Cartoons for Jesus
When the pastor made a call for baptism, Ronnel knew that he had to step forward.
To Sabbath School teachers: This story is for Sabbath, Feb. 3. Click here for photos to share while telling the mission story.
Would you give up cartoons for Jesus? [Allow children to answer.] Today, we will hear a story about Ronnel, who gave up cartoons for Jesus when he was 11 years old. Ronnel comes from an island nation called Trinidad and Tobago in the Caribbean Sea. [Find Trinidad and Tobago on the map.]
[Ask an older boy to read this first-hand account.]
My first real introduction to God came from my grandmother. She went to church every Sunday, and I never heard of Seventh-day Adventists. She taught me to pray and read the Bible. I spent most of my Sundays in Sunday School with my grandmother.
Then my mother sent me to study at the Maracas Seventh-day Adventist Primary School. The school had a week of prayer program when I was 11 years old, and I listened as the pastor spoke about his love for Jesus. I felt an emptiness inside me that I never knew was there. When the pastor made a call for baptism, I knew that I had to step forward. So, I did.
But everything was new to me. I didn’t know much about the Bible, so it was a good thing that the pastor insisted that everyone who wanted to be baptized had to attend a Bible study class first. With each Bible lesson, it became clearer to me that I had to be baptized. I saw that the Sabbath was on Saturday, not Sunday. I saw that God wants us to worship Him and not work and do other regular things on the Sabbath.
But if I were baptized, I would no longer go to Sunday School and church with my grandmother. Sabbath would become my main day of worship.
It wasn’t easy to make the switch. At first, I missed watching Saturday morning cartoons on television. When Grandmother asked me to run an errand or buy something at the store on Sabbath, I had to tell her, “Sorry, Granny, I can’t go because it is Sabbath.” [Ask children what they would say if someone asked them to break the Sabbath.]
Then my grandmother became seriously ill and went to the hospital. I visited her and encouraged her. I gave her hugs so she would know that I loved her. I prayed for God to heal her.
I read wonderful stories in my Sabbath School lesson about how God performed miracles for His people. [Ask the children to share some of the miracles that God performed in the Bible.]
I read about how the boy David defeated the giant Goliath with one small stone. I read about how God parted the Red Sea so Moses could lead the Israelites out of Egypt. I believed that if anyone could heal my grandmother, it would be Jesus. I thought everything would be fine with Grandmother if I mentioned her in my prayers every night before bed.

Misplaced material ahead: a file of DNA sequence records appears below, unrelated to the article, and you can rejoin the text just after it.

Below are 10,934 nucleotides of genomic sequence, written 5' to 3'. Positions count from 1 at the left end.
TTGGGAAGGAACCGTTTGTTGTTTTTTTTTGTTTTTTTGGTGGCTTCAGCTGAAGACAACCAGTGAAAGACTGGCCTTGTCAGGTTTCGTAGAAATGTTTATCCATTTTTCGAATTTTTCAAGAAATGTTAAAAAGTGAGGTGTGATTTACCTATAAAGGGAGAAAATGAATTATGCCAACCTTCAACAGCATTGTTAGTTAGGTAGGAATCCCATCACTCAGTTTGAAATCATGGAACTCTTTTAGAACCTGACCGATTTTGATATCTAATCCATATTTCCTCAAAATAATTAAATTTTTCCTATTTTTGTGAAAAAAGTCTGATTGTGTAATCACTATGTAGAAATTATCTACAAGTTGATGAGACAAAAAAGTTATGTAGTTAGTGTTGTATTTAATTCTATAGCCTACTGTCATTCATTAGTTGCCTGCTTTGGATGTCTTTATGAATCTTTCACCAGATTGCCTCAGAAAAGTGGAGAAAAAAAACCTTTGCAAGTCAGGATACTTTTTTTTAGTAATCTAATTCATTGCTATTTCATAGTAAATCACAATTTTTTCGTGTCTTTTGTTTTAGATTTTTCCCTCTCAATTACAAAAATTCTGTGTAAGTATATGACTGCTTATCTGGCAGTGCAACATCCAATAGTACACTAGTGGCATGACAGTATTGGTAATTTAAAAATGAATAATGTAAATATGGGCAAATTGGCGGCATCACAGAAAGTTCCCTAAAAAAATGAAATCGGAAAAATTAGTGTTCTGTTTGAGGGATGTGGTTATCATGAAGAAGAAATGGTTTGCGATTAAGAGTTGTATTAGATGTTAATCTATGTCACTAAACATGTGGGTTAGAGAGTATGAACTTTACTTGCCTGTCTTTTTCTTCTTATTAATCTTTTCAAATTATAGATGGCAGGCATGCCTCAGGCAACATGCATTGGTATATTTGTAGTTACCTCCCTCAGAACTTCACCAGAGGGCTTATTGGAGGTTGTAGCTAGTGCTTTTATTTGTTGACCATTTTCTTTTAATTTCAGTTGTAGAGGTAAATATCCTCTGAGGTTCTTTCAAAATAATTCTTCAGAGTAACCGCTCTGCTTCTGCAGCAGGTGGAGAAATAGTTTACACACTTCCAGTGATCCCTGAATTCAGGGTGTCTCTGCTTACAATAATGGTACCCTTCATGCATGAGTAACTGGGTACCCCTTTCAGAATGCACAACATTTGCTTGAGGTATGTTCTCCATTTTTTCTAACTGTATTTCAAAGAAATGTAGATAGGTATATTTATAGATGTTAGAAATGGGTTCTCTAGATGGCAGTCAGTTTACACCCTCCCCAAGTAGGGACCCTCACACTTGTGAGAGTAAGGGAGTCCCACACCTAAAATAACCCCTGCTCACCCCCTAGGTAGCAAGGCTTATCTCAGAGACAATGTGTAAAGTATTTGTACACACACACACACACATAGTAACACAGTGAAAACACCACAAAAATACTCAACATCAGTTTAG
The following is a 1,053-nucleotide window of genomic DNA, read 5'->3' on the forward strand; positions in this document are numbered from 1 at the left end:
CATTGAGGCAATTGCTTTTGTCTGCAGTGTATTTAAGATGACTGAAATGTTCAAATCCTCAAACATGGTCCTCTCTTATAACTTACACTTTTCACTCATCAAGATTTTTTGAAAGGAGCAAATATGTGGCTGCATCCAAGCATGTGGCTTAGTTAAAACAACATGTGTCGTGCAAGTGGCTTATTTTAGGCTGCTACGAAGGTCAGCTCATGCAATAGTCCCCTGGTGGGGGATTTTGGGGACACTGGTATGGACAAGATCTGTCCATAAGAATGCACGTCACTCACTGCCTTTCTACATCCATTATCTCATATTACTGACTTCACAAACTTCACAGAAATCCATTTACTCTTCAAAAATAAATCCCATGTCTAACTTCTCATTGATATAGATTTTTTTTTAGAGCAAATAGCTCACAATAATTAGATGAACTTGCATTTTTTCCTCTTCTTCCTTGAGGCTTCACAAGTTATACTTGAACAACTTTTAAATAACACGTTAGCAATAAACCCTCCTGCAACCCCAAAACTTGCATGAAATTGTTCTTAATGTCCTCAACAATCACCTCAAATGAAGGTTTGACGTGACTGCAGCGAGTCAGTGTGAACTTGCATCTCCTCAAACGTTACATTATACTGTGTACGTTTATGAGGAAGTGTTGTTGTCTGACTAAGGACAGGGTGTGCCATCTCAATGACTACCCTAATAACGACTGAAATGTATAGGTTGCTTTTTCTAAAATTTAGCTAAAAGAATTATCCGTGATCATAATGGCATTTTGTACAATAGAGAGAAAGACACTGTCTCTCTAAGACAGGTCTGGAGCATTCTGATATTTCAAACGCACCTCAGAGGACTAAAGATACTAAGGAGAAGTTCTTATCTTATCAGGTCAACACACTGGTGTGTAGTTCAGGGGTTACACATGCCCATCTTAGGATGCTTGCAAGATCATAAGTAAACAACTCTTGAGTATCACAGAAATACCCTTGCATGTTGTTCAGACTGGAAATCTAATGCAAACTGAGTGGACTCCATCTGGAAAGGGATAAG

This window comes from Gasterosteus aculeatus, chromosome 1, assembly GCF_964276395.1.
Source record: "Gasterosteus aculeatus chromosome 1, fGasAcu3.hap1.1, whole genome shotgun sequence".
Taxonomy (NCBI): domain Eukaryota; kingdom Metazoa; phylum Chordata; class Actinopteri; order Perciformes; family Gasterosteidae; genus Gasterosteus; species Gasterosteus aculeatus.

It came as a complete shock one day when I came home from school and I learned that my grandmother had passed away. A big part of my world was gone.
I felt that God had let me down. I had trusted Him to do a great miracle, but still Grandmother died. I was very sad and cried. I wondered if I had made a mistake in trusting God.
But as I thought about my grandmother’s life, I remembered all the times that I had seen her praying. She was a praying woman. She trusted God.
I still don’t understand why Grandmother died. But I know that Jesus also died—and He is no longer dead! Jesus lives today and promises everyone who believes in Him will live forever.
My grandmother’s death was the first time that I felt the sting of death. But I have hope. Romans 8:18 says, “For I consider that the sufferings of this present time are not worthy to be compared with the glory which shall be revealed in us.” The verse means that bad things might make us feel sad now, but a great joy is coming. Jesus is coming soon! I can’t wait to see Jesus—and my grandmother—again!
Part of this quarter’s Thirteenth Sabbath Offering will help build a church near the school where Ronnel was baptized after attending the week of prayer. Thank you for your mission offering, which will help other children learn about Jesus.
Today, Ronnel is 25 years old and helps run computer systems at Trinidad and Tobago’s Ministry of National Security, which oversees the police force and emergency services.